CONNECTING PEOPLE TO IDEAS AND TO EACH OTHER
CONNECTING PEOPLE TO IDEAS AND TO EACH OTHER
In the Green Room

Japanese American Cultural & Community Center President Leslie Ito

I’m Trying to Make the Japanese Tea Ceremony More Relevant to Contemporary Society

Photo by Aaron Salcido.

Leslie Ito is president and CEO of the Japanese American Cultural & Community Center (JACCC) in Los Angeles. She also has served as executive director of Visual Communications, the nation’s premiere Asian American media arts organization. Before participating in a panel asking “What Does the Public Want from the Arts?” at a Zócalo conference in downtown Los Angeles entitled “What Can the World Teach California About Arts Engagement?” she answered some questions in the green room about comfort food, the film that changed her life, and the taco stand where she takes visiting friends.

Q:
What’s your comfort food?

A:
My comfort is always a good bowl of noodle soup of any region.

Q:
Who is the person, living or dead, you’d like to have a beer with?

A:
I ask people that question all the time but never answer it myself! I would like to sit down with Sen no Rikyū, the 16th century Japanese tea ceremony master. I’m trying to make the Japanese tea ceremony more relevant to contemporary society.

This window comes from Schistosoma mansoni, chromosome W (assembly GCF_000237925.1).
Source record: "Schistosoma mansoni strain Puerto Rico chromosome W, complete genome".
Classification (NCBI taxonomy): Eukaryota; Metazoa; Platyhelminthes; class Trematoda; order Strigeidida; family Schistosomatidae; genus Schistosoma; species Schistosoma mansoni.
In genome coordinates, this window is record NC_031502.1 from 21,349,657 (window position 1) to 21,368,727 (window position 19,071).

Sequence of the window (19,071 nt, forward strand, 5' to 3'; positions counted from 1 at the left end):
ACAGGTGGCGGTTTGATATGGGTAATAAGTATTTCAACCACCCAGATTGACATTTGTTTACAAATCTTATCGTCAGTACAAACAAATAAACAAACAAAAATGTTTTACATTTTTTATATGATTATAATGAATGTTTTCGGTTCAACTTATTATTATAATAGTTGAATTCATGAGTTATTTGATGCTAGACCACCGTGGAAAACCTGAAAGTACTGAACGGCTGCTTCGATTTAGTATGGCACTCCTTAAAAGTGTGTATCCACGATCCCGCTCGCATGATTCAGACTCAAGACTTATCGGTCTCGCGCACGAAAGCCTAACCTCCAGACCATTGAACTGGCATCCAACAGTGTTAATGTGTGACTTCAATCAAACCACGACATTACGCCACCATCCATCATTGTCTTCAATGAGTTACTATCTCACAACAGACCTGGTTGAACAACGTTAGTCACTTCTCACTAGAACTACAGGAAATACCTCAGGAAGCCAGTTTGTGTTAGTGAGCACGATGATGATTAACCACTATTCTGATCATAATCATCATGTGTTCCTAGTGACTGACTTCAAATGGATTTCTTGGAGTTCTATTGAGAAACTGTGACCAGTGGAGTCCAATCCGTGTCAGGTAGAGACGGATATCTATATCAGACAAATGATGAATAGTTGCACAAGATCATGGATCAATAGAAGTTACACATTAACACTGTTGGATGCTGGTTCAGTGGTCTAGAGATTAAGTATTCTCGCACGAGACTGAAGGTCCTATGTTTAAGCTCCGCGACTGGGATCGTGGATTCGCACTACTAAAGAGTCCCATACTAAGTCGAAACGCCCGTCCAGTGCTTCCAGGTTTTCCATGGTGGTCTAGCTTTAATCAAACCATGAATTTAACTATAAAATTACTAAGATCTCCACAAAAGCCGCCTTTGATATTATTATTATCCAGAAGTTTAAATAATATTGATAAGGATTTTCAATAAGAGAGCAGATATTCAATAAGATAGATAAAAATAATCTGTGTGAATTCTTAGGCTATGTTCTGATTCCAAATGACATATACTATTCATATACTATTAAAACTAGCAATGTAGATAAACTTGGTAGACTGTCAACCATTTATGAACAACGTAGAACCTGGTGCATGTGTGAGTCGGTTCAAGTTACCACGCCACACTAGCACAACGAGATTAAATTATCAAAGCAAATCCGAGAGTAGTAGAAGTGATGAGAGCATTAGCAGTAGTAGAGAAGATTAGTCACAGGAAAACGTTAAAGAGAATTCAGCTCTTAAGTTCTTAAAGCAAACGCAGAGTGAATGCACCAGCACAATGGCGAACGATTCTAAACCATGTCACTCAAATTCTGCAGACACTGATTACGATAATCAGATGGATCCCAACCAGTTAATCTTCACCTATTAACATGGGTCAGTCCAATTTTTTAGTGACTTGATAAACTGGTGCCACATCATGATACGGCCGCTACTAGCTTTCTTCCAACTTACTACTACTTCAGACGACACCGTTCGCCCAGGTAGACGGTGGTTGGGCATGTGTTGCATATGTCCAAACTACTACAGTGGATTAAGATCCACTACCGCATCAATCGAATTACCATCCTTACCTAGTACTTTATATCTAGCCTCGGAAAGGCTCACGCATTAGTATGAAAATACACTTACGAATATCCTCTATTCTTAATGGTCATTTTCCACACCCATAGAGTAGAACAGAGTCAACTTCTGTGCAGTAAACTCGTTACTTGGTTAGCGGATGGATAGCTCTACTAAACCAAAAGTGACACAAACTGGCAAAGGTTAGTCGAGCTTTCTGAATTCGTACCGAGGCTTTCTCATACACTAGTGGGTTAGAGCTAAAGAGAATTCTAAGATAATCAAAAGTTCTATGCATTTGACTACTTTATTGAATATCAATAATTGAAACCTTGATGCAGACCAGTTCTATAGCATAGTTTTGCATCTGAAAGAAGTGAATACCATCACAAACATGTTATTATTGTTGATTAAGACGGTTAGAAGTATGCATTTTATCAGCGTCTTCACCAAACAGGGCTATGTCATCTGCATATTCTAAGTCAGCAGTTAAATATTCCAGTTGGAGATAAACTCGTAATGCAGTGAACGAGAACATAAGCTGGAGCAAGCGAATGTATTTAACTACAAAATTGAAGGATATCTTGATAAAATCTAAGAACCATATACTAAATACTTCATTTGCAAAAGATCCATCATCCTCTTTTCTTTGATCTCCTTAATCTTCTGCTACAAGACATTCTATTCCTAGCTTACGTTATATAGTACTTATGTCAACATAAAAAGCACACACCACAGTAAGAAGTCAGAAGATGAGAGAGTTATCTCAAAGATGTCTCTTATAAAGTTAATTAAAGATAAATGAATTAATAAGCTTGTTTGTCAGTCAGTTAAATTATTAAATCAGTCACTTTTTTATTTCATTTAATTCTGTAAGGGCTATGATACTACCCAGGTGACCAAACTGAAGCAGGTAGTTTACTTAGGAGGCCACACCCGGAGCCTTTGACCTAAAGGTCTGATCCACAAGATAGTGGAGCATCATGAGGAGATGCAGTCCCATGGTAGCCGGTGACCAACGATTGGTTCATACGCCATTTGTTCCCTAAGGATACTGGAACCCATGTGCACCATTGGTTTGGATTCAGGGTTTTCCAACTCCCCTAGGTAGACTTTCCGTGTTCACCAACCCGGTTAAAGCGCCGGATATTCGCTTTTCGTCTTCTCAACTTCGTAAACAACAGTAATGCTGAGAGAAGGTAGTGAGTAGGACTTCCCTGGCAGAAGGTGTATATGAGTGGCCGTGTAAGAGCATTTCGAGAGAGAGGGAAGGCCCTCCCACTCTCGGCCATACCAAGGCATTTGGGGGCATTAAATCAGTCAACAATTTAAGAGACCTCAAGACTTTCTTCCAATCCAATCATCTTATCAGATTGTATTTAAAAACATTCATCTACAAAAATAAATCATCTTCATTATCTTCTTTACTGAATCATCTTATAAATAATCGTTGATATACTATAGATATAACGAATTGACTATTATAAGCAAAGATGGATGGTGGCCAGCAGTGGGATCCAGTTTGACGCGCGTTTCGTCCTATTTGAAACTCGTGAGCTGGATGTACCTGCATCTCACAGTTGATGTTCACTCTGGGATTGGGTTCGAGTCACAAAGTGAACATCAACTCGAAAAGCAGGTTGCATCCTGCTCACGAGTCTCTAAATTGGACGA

Q:
What music do you like to dance to?

A:
I tap my foot. I don’t dance because I have two left feet. It could be world music or R&B.

Q:
What’s the best gift you ever received?

A:
Recently I received a poem. It was by an Armenian poet and it was about losing a parent. It really helped give me perspective. It’s in my purse.

Q:
Did you have a childhood pet?

A:
Yes. Fetchin. She was a Lhasa Apso.

Q:
What do you think about in traffic?

A:
I’m thinking about my to-do list. I’m thinking about strategy, about how to make arts accessible to local audiences.

Q:
What’s your favorite art experience?

A:
As a child my grandparents took me and my sister to a film screening about the Japanese-American internment. It wasn’t something we’d talked about much in my family. The film was made by Visual Communications. It stands out in my mind because it was the first time I’d seen moving images of the experience. The way it was told spoke to a general audience. I remember all of my senses. All cadences of the spoken words. I remember the rush of air from the AC. It shows the impact of the arts for untold histories and histories that are difficult to talk about.

Q:
What’s hanging on your fridge?

A:
Hand-drawn portraits of the family, created by my daughter.

Q:
What’s your favorite book?

A:
It’s an older piece called Wild Meat and the Bully Burgers. It’s a coming-of-age story told in English and Hawaiian pidgin by Lois-Ann Yamanaka. It’s a really raw piece of literature, controversial at the time it was written because of the socio-economic hierarchies in Hawaii. The dialogue it created was important.

Q:
Where do you take visitors in L.A.?

A:
I take them to a good Mexican restaurant or to my favorite taco stand.